Translation:  “I’m just winging it out there and seeing which way the ball bounces.”  McCarthy was clearly disappointed in losing Rodgers in the first half.  He didn’t talk to him at halftime.  The coach wasn’t in the mood to speculate on how long Rodgers would be out or the exact diagnosis on No. 12’s shoulder.  He isn’t a doctor, so he isn’t trying to play one.  But, McCarthy is a master psychologist. He had no choice but to give Wallace more live practice action to prepare for Philadelphia at home, Nov. 10.  He could get Wallace to pull a rabbit out of a hat and lead the troops without a wounded A-Rod. 

            Here’s why McCarthy could be feeling the loss of Rodgers close to the vest:  When Rodgers sat out before with a concussion, he had Matt Flynn at the ready because Flynn knew the system and had a breakout game at New England, even though they lost.  Wallace has been in Green Bay for the last eight weeks.  It takes years to learn McCarthy’s system.  Rodgers has an encyclopedia of information and the power to change plays at the line of scrimmage.  Rodgers and McCarthy have a long-term relationship.  Wallace has a five-page memory and no history with the coach, so some of the plays might have to be simplified for him because he might be gone after the season anyways.  Learn and react while you can, Mr. Wallace, for two weeks because Mr. Rodgers is taking over the neighborhood again.

            “Seneca needs to perform better,” McCarthy said.  “He’ll definitely do that with a short week of practice.  Aaron takes a lot of reps during the week.  Seneca is probably on the low side of the backups.  We do a lot of work with our backup guys after practice.  It’s nothing like live reps.”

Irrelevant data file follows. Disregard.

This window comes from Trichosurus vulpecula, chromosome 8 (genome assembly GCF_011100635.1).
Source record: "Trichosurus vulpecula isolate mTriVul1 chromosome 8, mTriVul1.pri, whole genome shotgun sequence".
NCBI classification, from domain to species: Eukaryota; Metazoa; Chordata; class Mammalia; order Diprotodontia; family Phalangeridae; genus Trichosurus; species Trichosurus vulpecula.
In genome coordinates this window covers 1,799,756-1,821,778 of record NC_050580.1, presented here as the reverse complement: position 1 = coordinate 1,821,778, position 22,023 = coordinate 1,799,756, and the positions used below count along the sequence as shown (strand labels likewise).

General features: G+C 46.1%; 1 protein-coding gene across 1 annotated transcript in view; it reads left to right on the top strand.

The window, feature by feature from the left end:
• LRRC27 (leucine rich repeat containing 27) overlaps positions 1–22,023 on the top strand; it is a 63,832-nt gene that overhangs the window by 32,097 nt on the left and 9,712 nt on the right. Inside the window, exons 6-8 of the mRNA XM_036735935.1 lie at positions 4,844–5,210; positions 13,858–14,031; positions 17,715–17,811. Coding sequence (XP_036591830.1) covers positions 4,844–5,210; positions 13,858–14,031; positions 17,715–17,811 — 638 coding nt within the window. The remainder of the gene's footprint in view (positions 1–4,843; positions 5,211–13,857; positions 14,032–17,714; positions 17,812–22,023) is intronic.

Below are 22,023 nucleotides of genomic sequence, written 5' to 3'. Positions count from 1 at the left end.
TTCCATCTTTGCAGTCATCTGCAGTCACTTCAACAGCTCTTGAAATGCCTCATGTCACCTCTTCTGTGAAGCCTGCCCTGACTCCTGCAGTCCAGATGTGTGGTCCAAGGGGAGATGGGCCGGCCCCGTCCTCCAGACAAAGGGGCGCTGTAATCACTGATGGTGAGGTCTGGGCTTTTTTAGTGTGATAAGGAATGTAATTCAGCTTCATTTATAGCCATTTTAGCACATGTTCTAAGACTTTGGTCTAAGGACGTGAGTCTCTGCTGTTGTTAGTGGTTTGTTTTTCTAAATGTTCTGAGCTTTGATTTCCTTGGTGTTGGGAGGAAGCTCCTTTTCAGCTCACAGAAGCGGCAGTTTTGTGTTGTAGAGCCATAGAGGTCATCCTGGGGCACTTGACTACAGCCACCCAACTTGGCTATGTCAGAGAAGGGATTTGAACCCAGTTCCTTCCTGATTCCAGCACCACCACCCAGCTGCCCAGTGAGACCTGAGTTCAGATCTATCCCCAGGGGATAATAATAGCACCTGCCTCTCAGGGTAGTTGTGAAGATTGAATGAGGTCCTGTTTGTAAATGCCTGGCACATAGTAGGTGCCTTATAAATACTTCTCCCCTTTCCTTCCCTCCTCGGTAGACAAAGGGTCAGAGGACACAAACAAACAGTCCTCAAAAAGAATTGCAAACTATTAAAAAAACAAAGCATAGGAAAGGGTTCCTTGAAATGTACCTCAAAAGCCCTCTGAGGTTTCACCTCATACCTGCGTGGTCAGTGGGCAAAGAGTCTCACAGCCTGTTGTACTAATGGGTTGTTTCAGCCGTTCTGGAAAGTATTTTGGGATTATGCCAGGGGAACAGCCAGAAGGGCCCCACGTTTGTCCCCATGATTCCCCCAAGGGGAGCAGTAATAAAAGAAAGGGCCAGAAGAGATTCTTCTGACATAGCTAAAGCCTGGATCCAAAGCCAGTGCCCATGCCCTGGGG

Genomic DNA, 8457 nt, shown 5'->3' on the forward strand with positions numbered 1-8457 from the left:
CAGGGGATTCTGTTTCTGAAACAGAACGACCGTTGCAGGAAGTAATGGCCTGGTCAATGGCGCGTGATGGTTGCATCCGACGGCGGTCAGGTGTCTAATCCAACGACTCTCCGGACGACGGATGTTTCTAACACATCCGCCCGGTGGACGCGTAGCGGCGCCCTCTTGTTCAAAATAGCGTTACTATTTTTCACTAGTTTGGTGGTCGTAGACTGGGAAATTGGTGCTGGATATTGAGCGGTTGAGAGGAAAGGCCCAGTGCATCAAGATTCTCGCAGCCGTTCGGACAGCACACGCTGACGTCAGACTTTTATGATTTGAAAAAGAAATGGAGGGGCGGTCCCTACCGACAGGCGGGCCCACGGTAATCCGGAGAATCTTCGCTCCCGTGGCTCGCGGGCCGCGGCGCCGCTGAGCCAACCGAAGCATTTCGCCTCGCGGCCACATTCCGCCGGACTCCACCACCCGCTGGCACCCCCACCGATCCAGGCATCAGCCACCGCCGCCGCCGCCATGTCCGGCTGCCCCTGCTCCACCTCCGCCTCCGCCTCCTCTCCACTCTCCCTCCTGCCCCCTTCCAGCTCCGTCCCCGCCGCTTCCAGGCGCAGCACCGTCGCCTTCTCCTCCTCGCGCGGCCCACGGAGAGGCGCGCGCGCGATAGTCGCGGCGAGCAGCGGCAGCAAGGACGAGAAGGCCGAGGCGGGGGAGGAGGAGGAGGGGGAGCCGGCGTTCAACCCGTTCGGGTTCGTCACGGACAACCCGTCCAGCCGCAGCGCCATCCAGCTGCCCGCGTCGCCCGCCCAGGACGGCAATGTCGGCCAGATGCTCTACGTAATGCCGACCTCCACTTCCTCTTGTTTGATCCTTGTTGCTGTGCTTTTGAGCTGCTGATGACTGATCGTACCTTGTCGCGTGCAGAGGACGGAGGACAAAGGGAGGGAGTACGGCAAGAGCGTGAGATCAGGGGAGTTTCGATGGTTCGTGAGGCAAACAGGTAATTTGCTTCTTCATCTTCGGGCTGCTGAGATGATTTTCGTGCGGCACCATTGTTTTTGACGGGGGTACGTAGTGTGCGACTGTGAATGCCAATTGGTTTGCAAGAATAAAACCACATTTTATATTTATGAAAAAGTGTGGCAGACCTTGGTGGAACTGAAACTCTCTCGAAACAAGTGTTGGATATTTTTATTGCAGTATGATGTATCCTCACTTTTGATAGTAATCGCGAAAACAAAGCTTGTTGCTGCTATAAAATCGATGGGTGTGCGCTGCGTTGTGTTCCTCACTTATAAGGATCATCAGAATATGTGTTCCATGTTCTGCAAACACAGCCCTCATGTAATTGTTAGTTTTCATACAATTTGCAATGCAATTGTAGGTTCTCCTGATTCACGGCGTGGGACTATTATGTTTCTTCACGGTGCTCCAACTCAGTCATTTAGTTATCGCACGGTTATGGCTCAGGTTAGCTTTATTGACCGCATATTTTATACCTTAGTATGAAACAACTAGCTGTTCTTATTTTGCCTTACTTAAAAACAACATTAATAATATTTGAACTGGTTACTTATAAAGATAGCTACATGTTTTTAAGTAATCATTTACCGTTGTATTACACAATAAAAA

The confidence level didn’t waver when Wallace came in the huddle for the first time in a regular season game.  “(My teammates) know I’ve been working the last eight weeks I’ve been here,” he said.  “They are confident regardless of whoever’s in there.  We’ve got to have confidence and know we can move the ball and do the things we need to do regardless of who’s playing quarterback.  They looked at me and said, ‘Let’s go.’  And I know I’ve got to go there and perform at a high level.”

            Receiver Jordy Nelson is endorsing Wallace and is very confident that he will do just fine.  “We trust Seneca,” he said.  “He has a proven track record and he’s been around the league long enough.  We have all the faith in the world in him.”

            So if the Packers lose the next three games with Wallace at QB, do they throw out the life rafter and look for help?  Call Favre back or Graham Harrell or somebody and buy some time until Rodgers, Randall Cobb, Clay Matthews, Nick Perry and T.J. Lang (concussion) come back for the stretch run.


Green Bay Packers

injuries to the Packers

Quarterback Aaron Rodgers

The NFC North